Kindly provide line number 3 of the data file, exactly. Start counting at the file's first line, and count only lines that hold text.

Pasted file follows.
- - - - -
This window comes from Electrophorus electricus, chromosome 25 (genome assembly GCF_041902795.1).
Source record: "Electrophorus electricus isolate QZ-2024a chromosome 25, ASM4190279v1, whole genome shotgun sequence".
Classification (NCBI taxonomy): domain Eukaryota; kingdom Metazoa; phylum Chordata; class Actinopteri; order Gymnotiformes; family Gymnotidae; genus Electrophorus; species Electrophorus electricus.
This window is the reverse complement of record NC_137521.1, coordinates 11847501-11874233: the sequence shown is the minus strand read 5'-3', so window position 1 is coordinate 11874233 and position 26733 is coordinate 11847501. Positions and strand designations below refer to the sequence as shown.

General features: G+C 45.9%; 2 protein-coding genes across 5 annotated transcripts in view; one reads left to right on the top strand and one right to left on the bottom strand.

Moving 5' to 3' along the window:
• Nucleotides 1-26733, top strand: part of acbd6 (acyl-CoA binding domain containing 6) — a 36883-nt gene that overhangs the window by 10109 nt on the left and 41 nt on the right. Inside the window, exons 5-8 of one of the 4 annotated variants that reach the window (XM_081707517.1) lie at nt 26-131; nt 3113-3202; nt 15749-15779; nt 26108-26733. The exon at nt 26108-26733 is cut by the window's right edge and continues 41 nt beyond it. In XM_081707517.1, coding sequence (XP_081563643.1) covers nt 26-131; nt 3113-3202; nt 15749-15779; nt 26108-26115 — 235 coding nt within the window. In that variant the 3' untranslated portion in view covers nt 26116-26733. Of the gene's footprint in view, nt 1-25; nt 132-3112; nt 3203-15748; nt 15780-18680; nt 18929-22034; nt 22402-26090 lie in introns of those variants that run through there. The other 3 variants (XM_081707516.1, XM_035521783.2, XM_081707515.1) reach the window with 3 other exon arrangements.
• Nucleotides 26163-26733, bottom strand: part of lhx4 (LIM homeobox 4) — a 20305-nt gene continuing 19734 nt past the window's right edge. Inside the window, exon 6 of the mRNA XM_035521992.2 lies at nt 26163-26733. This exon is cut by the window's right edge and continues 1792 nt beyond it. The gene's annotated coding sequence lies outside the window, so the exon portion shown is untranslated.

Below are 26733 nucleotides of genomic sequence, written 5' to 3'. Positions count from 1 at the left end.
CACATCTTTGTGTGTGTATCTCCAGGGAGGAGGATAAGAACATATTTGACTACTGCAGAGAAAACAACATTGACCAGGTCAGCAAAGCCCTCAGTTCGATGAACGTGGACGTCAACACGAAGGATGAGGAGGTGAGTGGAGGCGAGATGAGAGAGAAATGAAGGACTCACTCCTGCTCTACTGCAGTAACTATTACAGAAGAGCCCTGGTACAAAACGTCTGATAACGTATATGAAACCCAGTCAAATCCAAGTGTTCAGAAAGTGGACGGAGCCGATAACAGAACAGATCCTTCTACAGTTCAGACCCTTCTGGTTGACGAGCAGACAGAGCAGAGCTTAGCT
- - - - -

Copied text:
Classification (NCBI taxonomy): domain Eukaryota; kingdom Metazoa; phylum Chordata; class Actinopteri; order Gymnotiformes; family Gymnotidae; genus Electrophorus; species Electrophorus electricus.